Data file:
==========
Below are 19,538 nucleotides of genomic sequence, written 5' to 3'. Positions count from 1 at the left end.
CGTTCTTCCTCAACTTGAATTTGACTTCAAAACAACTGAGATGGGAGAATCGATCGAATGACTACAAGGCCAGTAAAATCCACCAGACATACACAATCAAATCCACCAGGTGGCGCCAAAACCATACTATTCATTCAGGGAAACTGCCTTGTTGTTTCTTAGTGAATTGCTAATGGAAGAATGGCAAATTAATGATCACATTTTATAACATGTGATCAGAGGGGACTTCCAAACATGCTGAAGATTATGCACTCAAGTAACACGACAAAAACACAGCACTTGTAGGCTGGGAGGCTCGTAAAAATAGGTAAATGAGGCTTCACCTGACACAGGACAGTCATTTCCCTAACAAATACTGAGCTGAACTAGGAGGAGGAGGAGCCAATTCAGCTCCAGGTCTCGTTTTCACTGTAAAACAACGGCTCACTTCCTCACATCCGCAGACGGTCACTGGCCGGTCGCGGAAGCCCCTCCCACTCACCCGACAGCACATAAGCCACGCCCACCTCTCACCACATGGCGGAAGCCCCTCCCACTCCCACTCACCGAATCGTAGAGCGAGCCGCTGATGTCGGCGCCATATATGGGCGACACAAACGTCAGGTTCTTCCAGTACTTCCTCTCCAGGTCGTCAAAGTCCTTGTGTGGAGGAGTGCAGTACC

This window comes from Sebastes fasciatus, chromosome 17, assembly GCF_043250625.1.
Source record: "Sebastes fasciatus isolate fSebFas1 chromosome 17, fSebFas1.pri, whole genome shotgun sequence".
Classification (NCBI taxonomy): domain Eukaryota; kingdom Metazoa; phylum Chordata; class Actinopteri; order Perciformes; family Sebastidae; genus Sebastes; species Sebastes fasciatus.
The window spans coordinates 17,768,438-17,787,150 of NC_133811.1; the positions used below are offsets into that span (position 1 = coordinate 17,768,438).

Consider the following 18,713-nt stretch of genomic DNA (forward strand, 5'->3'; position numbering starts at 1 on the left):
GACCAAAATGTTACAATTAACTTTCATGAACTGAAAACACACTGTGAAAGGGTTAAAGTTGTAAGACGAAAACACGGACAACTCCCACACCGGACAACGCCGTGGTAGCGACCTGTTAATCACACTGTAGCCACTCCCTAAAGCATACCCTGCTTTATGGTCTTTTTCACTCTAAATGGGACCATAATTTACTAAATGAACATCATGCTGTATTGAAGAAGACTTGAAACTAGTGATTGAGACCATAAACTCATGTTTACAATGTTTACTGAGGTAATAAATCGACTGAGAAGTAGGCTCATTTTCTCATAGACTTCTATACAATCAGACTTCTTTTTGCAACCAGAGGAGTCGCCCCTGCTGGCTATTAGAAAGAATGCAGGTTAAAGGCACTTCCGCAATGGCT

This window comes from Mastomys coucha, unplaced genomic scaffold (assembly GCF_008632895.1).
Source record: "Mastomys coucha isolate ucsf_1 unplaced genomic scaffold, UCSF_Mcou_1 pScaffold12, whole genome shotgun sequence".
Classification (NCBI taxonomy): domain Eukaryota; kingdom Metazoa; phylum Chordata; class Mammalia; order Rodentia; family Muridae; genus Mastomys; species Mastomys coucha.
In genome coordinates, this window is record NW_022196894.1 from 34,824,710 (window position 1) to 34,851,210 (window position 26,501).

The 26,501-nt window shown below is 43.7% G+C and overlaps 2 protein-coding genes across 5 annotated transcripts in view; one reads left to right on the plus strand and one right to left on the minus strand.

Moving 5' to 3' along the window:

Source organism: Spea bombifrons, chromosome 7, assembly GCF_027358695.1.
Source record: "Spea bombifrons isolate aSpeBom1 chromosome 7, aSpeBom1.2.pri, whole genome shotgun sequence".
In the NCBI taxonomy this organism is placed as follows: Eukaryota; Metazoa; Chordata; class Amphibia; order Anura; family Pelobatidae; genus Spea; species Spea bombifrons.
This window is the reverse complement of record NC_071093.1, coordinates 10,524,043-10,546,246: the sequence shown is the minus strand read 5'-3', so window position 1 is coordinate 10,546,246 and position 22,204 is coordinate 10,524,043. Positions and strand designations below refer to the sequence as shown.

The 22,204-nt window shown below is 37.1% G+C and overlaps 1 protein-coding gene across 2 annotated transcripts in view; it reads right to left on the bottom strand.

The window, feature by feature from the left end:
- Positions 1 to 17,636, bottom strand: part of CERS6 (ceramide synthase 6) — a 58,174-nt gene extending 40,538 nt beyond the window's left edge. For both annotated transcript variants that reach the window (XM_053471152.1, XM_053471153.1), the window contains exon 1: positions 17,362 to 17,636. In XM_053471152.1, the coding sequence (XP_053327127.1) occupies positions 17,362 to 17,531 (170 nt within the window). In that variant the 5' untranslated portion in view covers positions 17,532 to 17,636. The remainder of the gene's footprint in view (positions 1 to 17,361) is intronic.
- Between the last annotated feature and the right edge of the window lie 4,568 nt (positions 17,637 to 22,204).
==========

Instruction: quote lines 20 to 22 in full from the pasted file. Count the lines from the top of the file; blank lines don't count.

The window, feature by feature from the left end:
- Positions 1 to 17,636, bottom strand: part of CERS6 (ceramide synthase 6) — a 58,174-nt gene extending 40,538 nt beyond the window's left edge. For both annotated transcript variants that reach the window (XM_053471152.1, XM_053471153.1), the window contains exon 1: positions 17,362 to 17,636. In XM_053471152.1, the coding sequence (XP_053327127.1) occupies positions 17,362 to 17,531 (170 nt within the window). In that variant the 5' untranslated portion in view covers positions 17,532 to 17,636. The remainder of the gene's footprint in view (positions 1 to 17,361) is intronic.
- Between the last annotated feature and the right edge of the window lie 4,568 nt (positions 17,637 to 22,204).